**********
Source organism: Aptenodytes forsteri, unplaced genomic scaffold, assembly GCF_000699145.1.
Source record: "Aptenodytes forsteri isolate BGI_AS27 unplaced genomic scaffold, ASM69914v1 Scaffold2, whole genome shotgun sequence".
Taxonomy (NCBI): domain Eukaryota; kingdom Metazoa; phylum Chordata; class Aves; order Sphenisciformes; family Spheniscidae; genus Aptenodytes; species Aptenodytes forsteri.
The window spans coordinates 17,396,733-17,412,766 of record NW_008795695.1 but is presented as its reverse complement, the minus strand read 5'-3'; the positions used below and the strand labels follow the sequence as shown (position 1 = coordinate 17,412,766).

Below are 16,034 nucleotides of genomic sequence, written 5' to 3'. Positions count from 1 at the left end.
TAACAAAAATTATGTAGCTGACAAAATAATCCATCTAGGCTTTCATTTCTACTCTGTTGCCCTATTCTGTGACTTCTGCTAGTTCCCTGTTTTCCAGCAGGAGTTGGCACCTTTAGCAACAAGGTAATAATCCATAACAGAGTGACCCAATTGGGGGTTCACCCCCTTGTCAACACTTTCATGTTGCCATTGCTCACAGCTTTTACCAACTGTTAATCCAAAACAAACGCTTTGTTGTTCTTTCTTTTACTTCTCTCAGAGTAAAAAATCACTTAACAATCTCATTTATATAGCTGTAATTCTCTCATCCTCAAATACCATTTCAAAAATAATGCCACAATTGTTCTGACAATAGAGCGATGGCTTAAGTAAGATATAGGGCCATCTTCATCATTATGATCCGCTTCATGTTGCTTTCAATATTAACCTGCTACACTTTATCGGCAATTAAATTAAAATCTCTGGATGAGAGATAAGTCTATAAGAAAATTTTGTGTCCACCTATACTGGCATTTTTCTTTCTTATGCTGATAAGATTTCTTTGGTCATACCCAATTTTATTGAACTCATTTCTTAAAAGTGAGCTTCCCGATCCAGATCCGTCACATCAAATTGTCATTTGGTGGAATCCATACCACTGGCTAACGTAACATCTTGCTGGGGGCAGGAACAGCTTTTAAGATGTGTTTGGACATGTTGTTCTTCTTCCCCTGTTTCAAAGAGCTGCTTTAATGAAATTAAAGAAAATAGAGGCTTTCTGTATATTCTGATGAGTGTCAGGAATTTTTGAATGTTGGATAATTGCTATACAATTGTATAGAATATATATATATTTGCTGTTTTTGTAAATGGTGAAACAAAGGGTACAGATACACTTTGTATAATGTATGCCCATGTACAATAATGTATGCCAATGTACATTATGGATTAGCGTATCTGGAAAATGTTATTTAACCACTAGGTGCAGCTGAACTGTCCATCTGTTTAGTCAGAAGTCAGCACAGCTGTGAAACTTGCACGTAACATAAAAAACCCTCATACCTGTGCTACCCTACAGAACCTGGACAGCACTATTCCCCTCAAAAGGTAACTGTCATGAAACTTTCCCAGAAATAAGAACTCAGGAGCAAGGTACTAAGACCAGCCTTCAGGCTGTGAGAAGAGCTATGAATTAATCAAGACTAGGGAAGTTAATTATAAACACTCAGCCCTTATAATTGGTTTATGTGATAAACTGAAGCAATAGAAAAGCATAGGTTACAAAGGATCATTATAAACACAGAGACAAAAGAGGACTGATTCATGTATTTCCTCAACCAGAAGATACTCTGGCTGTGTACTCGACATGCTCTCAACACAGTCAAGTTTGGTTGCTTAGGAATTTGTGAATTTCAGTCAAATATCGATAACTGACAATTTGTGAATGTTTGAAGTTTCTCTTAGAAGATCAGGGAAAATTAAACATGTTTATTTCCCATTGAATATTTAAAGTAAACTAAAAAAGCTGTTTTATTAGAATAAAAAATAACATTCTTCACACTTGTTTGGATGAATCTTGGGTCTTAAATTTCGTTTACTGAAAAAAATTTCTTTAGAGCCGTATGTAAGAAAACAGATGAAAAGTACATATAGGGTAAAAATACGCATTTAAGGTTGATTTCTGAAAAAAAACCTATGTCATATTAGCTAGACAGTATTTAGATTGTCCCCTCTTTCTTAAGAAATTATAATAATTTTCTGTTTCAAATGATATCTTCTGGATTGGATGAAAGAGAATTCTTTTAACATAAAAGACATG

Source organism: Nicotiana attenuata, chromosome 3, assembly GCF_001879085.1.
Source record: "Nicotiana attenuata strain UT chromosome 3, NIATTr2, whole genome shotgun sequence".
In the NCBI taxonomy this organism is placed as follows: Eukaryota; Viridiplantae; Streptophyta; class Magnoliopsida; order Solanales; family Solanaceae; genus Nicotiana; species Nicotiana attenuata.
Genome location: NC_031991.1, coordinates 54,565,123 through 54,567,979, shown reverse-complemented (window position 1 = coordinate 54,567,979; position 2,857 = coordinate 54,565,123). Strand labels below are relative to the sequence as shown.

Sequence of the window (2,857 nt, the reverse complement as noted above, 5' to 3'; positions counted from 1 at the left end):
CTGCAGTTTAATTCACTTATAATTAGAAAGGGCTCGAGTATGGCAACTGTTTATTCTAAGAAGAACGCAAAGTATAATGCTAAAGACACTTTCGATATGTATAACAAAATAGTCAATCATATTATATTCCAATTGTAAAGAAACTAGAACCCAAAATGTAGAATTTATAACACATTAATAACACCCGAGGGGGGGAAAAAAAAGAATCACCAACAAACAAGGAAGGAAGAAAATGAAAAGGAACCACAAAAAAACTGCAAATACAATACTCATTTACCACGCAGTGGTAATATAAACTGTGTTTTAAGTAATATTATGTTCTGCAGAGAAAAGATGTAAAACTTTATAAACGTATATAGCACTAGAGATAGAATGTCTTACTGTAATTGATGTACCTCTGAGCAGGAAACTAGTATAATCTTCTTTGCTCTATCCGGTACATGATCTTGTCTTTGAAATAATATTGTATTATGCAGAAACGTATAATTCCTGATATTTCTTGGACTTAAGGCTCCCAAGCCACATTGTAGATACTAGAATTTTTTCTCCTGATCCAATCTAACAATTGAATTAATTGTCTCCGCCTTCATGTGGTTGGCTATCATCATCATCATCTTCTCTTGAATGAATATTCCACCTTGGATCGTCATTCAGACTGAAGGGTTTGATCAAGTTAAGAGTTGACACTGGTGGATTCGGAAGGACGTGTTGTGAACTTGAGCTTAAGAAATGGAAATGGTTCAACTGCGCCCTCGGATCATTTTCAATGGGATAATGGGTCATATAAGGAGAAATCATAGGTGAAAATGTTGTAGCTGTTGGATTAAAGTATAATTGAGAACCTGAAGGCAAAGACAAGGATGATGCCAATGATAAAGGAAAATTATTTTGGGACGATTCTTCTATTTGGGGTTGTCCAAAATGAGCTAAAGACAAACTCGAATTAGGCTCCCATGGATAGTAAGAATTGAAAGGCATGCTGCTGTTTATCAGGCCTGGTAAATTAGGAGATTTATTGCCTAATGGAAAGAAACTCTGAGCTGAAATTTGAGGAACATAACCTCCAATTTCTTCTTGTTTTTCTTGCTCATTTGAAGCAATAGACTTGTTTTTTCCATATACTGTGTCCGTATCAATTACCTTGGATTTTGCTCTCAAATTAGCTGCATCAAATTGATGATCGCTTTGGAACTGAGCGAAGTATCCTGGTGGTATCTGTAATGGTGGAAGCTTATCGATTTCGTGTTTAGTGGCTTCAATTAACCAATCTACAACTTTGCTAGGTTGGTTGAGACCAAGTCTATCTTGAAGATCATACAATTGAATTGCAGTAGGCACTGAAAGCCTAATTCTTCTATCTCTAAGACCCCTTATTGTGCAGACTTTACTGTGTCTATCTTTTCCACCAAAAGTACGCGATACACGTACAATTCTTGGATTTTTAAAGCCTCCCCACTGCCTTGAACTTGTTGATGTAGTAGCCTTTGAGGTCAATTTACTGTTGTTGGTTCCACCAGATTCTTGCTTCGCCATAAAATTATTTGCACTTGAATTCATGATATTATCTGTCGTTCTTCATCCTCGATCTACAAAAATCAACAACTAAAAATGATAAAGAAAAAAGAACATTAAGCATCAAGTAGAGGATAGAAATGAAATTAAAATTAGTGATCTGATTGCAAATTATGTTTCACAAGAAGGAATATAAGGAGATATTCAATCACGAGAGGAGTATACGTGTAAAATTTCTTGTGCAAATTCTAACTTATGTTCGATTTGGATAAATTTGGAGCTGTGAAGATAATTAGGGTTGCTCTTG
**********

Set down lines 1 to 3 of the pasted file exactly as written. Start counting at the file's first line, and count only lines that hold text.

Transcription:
Source organism: Aptenodytes forsteri, unplaced genomic scaffold, assembly GCF_000699145.1.
Source record: "Aptenodytes forsteri isolate BGI_AS27 unplaced genomic scaffold, ASM69914v1 Scaffold2, whole genome shotgun sequence".
Taxonomy (NCBI): domain Eukaryota; kingdom Metazoa; phylum Chordata; class Aves; order Sphenisciformes; family Spheniscidae; genus Aptenodytes; species Aptenodytes forsteri.